According to Collins, the University is also working to diversify the names on campus spaces, reevaluate the race and ethnicity requirement and put together a task force on campus safety. The Graduate Employees’ Organization went on strike in September demanding a divestment of campus police funds, and ultimately agreed to the University’s proposal to create the campus safety task force after legal pressure.
In addition, a new George Floyd Memorial scholarship fund will offer aid to students from Detroit, Southfield and Ypsilanti.
“These and other initiatives will help us carry out our search, teaching and service missions in ways that champion our values of diversity, equity, inclusion and excellence,” Collins said.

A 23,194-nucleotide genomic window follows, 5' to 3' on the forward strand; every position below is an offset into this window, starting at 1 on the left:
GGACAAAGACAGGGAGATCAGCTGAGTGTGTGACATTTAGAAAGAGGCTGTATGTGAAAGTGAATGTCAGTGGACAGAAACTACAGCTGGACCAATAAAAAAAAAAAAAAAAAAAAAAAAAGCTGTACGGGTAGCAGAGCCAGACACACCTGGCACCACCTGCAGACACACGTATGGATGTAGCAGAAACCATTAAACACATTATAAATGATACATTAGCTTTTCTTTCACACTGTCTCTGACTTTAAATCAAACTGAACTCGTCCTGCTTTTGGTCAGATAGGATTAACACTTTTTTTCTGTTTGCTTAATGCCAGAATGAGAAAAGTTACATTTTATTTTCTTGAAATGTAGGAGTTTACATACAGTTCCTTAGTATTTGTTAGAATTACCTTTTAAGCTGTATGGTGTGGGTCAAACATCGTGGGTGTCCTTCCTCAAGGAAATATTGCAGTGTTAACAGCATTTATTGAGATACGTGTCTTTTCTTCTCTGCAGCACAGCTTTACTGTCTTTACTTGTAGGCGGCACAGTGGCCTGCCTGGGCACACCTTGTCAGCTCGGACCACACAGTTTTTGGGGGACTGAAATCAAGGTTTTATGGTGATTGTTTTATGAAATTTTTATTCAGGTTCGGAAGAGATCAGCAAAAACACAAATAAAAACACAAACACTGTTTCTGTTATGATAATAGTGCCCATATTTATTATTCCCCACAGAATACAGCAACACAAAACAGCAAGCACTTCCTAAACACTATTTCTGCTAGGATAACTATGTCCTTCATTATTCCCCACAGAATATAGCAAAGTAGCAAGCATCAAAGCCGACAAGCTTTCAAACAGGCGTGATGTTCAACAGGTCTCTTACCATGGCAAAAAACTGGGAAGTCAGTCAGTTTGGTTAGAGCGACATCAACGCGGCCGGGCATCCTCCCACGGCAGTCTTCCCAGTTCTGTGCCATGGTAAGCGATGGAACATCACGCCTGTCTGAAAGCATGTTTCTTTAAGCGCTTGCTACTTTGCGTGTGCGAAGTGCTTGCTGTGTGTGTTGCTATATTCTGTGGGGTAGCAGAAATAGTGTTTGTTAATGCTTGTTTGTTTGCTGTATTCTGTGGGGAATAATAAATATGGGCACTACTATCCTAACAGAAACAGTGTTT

During the public comments section, Ann Arbor Councilmember Chip Smith, D-Ward 5, and University alum, spoke to the board about the University’s response to the city’s carbon neutrality plan. According to Smith, the University’s President’s Commission on Carbon Neutrality has shown a lack of collaboration with city officials by extending its deadline for recommendations on how to achieve net-zero emissions on campus until February 2021. The original deadline for the Commission’s recommendations was Fall 2020.
“I fully expect that this delay is so that the recommendations are robust, transformative and demonstrative of being the leaders and the best,” Smith said.